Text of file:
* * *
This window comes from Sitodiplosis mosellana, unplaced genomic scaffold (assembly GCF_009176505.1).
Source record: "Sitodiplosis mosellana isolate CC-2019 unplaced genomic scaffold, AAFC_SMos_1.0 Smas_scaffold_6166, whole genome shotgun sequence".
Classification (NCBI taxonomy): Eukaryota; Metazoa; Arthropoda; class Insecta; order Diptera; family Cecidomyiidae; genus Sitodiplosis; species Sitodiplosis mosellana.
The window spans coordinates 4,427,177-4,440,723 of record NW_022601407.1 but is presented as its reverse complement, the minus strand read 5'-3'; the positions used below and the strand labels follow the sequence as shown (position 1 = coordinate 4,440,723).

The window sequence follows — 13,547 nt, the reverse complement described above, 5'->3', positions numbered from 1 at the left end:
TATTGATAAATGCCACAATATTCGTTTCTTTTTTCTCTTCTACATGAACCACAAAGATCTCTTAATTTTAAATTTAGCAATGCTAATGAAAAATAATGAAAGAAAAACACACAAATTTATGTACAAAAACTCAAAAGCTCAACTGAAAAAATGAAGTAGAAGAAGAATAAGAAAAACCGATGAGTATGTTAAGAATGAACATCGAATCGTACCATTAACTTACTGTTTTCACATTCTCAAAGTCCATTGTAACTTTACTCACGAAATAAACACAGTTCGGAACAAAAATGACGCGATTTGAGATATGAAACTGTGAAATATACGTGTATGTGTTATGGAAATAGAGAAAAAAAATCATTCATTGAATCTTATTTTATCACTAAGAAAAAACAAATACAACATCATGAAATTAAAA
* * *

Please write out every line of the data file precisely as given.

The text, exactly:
This window comes from Sitodiplosis mosellana, unplaced genomic scaffold (assembly GCF_009176505.1).
Source record: "Sitodiplosis mosellana isolate CC-2019 unplaced genomic scaffold, AAFC_SMos_1.0 Smas_scaffold_6166, whole genome shotgun sequence".
Classification (NCBI taxonomy): Eukaryota; Metazoa; Arthropoda; class Insecta; order Diptera; family Cecidomyiidae; genus Sitodiplosis; species Sitodiplosis mosellana.
The window spans coordinates 4,427,177-4,440,723 of record NW_022601407.1 but is presented as its reverse complement, the minus strand read 5'-3'; the positions used below and the strand labels follow the sequence as shown (position 1 = coordinate 4,440,723).

The window sequence follows — 13,547 nt, the reverse complement described above, 5'->3', positions numbered from 1 at the left end:
TATTGATAAATGCCACAATATTCGTTTCTTTTTTCTCTTCTACATGAACCACAAAGATCTCTTAATTTTAAATTTAGCAATGCTAATGAAAAATAATGAAAGAAAAACACACAAATTTATGTACAAAAACTCAAAAGCTCAACTGAAAAAATGAAGTAGAAGAAGAATAAGAAAAACCGATGAGTATGTTAAGAATGAACATCGAATCGTACCATTAACTTACTGTTTTCACATTCTCAAAGTCCATTGTAACTTTACTCACGAAATAAACACAGTTCGGAACAAAAATGACGCGATTTGAGATATGAAACTGTGAAATATACGTGTATGTGTTATGGAAATAGAGAAAAAAAATCATTCATTGAATCTTATTTTATCACTAAGAAAAAACAAATACAACATCATGAAATTAAAA